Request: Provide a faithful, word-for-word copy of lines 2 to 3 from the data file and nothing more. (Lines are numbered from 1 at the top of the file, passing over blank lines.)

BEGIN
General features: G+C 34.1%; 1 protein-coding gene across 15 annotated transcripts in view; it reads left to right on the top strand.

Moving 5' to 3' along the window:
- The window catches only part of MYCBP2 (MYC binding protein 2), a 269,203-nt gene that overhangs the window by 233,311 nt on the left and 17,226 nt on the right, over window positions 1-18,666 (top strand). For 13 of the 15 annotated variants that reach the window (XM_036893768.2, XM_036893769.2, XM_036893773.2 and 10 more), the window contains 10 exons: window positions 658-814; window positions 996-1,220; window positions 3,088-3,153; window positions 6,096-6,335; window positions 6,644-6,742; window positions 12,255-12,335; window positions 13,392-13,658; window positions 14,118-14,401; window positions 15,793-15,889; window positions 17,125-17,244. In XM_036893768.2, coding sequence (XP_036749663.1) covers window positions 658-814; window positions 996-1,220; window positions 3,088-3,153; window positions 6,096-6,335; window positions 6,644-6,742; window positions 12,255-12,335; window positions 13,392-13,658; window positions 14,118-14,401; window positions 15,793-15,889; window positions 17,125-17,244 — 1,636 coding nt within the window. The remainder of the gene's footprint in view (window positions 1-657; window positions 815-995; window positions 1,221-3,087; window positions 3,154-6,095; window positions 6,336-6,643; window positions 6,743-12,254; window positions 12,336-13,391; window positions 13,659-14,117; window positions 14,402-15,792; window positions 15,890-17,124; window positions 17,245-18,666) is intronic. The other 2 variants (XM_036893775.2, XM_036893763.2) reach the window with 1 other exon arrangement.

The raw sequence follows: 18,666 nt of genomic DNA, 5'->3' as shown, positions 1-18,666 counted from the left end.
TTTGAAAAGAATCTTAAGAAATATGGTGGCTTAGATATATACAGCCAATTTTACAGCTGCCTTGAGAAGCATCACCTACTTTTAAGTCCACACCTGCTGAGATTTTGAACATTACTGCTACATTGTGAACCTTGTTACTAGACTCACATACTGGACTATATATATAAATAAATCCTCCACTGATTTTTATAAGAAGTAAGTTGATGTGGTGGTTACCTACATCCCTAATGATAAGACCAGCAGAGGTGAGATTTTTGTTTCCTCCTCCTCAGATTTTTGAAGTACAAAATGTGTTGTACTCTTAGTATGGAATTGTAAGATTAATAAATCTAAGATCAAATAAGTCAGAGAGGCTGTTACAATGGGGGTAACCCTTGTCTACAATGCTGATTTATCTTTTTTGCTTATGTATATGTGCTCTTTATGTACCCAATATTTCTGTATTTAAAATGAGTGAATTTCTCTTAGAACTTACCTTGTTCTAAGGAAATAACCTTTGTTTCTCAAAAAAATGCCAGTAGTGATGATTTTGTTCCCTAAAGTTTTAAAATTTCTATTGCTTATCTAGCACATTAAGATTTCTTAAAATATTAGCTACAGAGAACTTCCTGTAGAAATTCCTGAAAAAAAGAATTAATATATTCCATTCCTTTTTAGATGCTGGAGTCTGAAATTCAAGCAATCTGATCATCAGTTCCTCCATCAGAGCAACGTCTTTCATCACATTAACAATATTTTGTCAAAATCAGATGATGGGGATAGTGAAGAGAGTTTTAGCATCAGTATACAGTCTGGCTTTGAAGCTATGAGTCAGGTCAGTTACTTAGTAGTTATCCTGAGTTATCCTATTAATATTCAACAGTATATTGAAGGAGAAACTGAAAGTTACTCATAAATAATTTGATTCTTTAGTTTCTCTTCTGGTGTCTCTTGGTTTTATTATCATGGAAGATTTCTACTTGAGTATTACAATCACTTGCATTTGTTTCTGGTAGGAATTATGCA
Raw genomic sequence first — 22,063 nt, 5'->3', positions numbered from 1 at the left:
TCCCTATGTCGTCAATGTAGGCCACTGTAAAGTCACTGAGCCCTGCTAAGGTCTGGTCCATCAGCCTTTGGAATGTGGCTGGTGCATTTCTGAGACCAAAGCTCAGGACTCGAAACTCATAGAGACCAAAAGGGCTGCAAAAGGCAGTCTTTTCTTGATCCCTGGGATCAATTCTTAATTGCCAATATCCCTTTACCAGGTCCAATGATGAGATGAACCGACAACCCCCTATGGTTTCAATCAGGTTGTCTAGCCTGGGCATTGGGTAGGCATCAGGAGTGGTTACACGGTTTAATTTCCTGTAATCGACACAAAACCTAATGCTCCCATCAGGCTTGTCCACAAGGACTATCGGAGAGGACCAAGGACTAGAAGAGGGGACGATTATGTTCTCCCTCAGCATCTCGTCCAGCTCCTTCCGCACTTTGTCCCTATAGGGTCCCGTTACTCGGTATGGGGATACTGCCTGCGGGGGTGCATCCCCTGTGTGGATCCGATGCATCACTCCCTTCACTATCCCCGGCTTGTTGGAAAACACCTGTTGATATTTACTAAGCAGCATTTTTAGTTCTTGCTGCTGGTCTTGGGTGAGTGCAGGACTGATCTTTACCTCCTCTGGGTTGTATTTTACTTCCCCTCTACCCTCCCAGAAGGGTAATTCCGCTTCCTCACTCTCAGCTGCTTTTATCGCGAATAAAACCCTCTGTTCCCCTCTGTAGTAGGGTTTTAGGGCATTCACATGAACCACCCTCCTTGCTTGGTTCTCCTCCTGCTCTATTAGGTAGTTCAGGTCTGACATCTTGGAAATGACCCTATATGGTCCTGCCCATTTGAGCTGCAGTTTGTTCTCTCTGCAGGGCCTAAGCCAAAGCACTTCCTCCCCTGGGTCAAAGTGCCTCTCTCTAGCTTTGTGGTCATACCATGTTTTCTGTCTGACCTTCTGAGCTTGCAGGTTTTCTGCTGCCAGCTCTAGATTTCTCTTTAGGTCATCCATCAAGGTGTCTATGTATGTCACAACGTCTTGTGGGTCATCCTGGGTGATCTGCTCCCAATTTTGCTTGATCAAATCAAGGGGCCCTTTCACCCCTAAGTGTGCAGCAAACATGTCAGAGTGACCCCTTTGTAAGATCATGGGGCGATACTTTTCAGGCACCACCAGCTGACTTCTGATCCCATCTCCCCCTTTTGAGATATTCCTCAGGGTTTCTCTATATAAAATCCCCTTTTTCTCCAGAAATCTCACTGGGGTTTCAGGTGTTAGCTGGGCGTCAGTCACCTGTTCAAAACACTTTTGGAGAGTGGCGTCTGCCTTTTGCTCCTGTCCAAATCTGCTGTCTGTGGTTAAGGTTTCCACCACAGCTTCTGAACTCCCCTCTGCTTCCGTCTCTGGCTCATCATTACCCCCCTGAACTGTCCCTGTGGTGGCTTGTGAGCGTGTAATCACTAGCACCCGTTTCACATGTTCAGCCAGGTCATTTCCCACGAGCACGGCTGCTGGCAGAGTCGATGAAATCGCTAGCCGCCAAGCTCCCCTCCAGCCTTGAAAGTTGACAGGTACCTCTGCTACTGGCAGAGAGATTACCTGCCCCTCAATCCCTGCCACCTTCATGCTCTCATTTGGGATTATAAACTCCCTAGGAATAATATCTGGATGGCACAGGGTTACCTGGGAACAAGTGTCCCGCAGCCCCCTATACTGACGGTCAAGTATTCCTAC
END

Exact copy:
Moving 5' to 3' along the window:
- The window catches only part of MYCBP2 (MYC binding protein 2), a 269,203-nt gene that overhangs the window by 233,311 nt on the left and 17,226 nt on the right, over window positions 1-18,666 (top strand). For 13 of the 15 annotated variants that reach the window (XM_036893768.2, XM_036893769.2, XM_036893773.2 and 10 more), the window contains 10 exons: window positions 658-814; window positions 996-1,220; window positions 3,088-3,153; window positions 6,096-6,335; window positions 6,644-6,742; window positions 12,255-12,335; window positions 13,392-13,658; window positions 14,118-14,401; window positions 15,793-15,889; window positions 17,125-17,244. In XM_036893768.2, coding sequence (XP_036749663.1) covers window positions 658-814; window positions 996-1,220; window positions 3,088-3,153; window positions 6,096-6,335; window positions 6,644-6,742; window positions 12,255-12,335; window positions 13,392-13,658; window positions 14,118-14,401; window positions 15,793-15,889; window positions 17,125-17,244 — 1,636 coding nt within the window. The remainder of the gene's footprint in view (window positions 1-657; window positions 815-995; window positions 1,221-3,087; window positions 3,154-6,095; window positions 6,336-6,643; window positions 6,743-12,254; window positions 12,336-13,391; window positions 13,659-14,117; window positions 14,402-15,792; window positions 15,890-17,124; window positions 17,245-18,666) is intronic. The other 2 variants (XM_036893775.2, XM_036893763.2) reach the window with 1 other exon arrangement.